Facebook Will Fact‑Check Content in Regional Languages To Spot Misinformation During Assembly Elections
The platform has previously come under fire for boosting content favorable to the ruling BJP during and after elections.
India is gearing up for assembly elections in five major states, which has prompted Facebook to announce strategies to curb misinformation, voter suppression, and hate speech during the voting period. The social media platform has earned a notorious reputation for its role in elections and politics, especially in India; with many commentators pointing out how its imprudent policies allowed hate speech and false information to grow unchecked, skewing the political and social narrative.
“Facebook recognizes its role in creating an informed society. Thus, it will also be reminding people to exercise their right to vote. Facebook has come up with Election Day reminders in order to give voters accurate information and encourage voters,” the company said in a blog post sharing its plans.
The 2021 election calendar is packed: first phases of staggered elections were held in West Bengal and Assam last week; Puducherry, Tamil Nadu, and Kerala go to polls on April 6; followed by remaining polls in West Bengal and Assam that will round up the assembly poll cycle by May. Facebook’s election mantra seems to be aimed at weeding out hate speech and curbing any nefarious mechanism that influences voter decisions.
For instance, it says it will remove any claims discouraging voters, such as “you will contract Covid-19” if you vote or “do not go to vote as everyone will get the disease.” Moreover, any implication of buying or selling votes in exchange for cash or kind will be explicitly removed. Other overarching strategies include public education campaigns and digital literacy training, along with more investment in technology that detects and reduces content that violates its policy and devising ways to identify new words associated with hate speech.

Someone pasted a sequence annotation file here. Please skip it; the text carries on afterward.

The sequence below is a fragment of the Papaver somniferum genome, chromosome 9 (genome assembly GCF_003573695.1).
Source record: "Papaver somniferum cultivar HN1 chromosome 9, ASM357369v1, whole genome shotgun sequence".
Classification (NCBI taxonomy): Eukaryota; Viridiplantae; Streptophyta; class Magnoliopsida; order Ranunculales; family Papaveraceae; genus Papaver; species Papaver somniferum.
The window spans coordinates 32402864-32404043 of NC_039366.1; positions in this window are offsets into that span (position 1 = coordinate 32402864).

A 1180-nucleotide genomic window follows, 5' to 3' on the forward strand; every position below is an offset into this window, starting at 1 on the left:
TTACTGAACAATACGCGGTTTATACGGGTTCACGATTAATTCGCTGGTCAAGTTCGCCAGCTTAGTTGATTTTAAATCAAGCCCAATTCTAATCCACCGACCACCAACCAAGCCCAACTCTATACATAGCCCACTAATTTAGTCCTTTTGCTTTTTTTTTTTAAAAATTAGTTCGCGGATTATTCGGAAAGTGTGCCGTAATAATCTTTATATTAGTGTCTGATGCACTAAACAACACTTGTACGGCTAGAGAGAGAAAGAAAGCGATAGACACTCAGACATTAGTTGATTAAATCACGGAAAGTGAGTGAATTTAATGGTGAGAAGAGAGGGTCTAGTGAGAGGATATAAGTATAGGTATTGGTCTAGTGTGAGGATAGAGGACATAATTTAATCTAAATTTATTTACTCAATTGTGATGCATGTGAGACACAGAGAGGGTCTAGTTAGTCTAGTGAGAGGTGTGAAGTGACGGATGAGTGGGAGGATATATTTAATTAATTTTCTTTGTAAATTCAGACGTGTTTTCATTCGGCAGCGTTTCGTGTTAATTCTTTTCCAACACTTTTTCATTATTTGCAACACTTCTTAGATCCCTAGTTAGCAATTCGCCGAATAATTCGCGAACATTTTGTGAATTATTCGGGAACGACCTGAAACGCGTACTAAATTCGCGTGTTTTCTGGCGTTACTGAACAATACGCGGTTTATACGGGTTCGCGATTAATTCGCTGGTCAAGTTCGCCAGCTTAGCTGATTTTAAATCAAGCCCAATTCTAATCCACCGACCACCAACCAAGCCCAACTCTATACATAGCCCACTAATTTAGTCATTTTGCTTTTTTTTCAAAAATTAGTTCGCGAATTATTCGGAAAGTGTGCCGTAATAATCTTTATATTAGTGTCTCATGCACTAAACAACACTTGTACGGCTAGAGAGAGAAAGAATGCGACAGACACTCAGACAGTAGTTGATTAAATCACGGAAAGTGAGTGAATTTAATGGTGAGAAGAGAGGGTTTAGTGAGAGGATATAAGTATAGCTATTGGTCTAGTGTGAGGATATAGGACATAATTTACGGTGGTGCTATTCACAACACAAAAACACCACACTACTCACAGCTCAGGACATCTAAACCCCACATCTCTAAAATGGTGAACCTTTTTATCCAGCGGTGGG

Facebook has also partnered with eight fact-checking organizations that will provide analysis and context to content in Bengali, Tamil, Malayalam, and Assamese. Both Facebook and Twitter have also signed a voluntary code of ethics with the Election Commission to help in ensuring free and fair polls.
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Facebook’s plans are ambitious in their undertaking to make the platform a constructive, misinformation-free zone, but it would be a mistake to look at these policies in silos, without factoring in the weight of a sketchy history. While referring to the 2016 U.S. election that voted Donald Trump to power, Alexis Madrigal pointed out in The Atlantic the enormous political clout the platform has: “Facebook’s enormous distribution power for political information, rapacious partisanship reinforced by distinct media information spheres, the increasing scourge of ‘viral’ hoaxes and other kinds of misinformation that could propagate through those networks.”
Facebook, and its digital neighbor Twitter, have been breeding grounds for election misinformation and voter manipulation in the very recent past; in the 2019 general elections, several reports pointed out the presence of hate speech and false information that may have influenced voter turnout and decision. Since then, the platform has been blamed for interfering in, and even destabilizing, India’s electoral democracy. In 2014, Jonathan Zittrain wrote in The New Republic of Facebook’s potential to depress voter turnout.